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GettyImages-1245026746.jpg Bastien Inzaurralde (Getty Images)
Crime scene tape blocks the parking lot outside of a Walmart following a mass shooting the night before in Chesapeake, Virginia on November 23. A gunman killed at least six people at a Walmart store Tuesday just ahead of the Thanksgiving holiday in the second mass shooting in the United States in four days. Police later identified the gunman as an employee at the store.

Walmart shooting claims lives of seven workers

Store manager targeted employees in a break room, according to reports

A mass shooting at a Walmart in Chesapeake, Va., Tuesday night left seven people dead, including the gunman, according to local reports.

The shooting comes as a man accused of killing 10 people at a Tops supermarket in Buffalo, N.Y., in May of this year is expected to plead guilty on Nov. 28, and three years after a mass shooting in a Walmart in El Paso, Texas, that left 22 dead. Both the Tops shooting and the 2019 Walmart shooting were reportedly racially motivated. It’s not clear what the motivation was for Tuesday night’s shooting at the Chesapeake Walmart.

Reports said the shooter was an overnight team manager who killed six store employees with a handgun and wounded several others before shooting himself. The shooting reportedly took place in a break room.

In a statement posted on Twitter, Walmart said, “We are shocked at this tragic event at our Chesapeake, Virginia store. We’re praying for those impacted, the community and our associates. We’re working closely with law enforcement, and we are focused on supporting our associates.”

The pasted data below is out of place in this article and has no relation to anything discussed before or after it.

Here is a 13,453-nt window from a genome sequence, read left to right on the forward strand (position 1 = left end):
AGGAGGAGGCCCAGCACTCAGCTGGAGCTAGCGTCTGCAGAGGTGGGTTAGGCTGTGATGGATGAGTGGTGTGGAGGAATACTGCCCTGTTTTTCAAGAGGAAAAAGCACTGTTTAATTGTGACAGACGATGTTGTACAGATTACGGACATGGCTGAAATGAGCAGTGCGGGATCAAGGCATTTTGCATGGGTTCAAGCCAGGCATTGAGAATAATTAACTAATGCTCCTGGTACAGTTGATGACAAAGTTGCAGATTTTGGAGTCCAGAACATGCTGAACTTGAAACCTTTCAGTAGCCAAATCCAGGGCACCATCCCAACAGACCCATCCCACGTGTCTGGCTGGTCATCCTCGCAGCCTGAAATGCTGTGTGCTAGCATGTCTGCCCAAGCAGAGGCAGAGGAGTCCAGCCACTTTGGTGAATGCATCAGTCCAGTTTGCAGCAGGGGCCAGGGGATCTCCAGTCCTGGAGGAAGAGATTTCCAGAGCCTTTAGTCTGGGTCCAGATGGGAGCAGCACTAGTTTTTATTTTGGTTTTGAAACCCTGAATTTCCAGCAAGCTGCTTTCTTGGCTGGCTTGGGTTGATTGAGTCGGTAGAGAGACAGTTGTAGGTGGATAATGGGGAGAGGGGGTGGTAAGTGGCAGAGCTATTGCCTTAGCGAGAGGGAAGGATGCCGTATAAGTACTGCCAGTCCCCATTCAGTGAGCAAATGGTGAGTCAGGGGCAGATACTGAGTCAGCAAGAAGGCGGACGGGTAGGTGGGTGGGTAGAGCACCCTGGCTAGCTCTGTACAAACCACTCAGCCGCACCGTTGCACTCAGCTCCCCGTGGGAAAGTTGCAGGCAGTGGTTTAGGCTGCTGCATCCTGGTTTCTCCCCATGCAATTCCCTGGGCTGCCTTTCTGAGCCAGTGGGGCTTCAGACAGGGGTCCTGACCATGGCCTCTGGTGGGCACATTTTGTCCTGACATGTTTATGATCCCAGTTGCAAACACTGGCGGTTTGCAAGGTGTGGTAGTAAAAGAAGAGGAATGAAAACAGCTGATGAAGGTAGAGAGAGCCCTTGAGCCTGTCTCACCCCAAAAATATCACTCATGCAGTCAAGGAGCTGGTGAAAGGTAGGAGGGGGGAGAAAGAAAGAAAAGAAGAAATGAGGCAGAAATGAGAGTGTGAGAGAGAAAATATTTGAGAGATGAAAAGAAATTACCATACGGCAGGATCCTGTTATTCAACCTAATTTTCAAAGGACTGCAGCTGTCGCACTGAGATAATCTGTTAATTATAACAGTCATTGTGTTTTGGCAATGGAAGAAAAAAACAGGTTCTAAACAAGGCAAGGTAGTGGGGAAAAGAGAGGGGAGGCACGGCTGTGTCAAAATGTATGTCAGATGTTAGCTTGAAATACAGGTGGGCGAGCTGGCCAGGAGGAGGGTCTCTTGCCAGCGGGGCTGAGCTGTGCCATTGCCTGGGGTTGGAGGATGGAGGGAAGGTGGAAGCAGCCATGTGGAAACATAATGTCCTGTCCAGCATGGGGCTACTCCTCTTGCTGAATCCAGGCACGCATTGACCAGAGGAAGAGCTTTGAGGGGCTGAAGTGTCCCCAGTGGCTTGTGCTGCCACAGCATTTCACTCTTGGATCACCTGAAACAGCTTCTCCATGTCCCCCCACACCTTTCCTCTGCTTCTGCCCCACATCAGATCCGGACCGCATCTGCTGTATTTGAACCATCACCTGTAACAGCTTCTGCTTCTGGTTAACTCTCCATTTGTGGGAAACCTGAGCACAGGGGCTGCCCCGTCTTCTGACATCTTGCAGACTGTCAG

The company could not be reached for further comment.

The shooting comes just a few days after FMI-The Food Industry Association announced that three Midwestern retailers—Heinen’s Grocery Store, Dierbergs Markets and Schuncks Markets—had signed up for an active shooter preparedness program that FMI offers in partnership with The Power of Preparedness (TPOP).

The training is an on-demand e-learning program that is specialized for the food retailing industry and seeks to provide tools that can help save lives in these situations, Dan Stechow, president and CEO of TPOP, told SN.

The course is designed as a series of short tutorials followed by a pop quiz, designed to hold workers’ attention and provide memorable, actionable advice, he said. An entire course covering situational awareness, verbal de-escalation and active shooter preparedness takes about 30-35 minutes.

“It has to be something that is memorable, and easily recalled in an emergency,” he said, noting that TPOP subscribes to the “run, hide, fight” philosophy when it comes to active shooter situations.

“If a shot goes off in the next room, you really only have to remember those three words,” he said.

The company expects to make more announcements soon about other food retail organizations that have signed up for the training, as well as some large restaurant companies, Stechow said.

“Is our company growing? Yes, and in some ways, that’s a tragedy,” he said. “I’d love to be out of business.”

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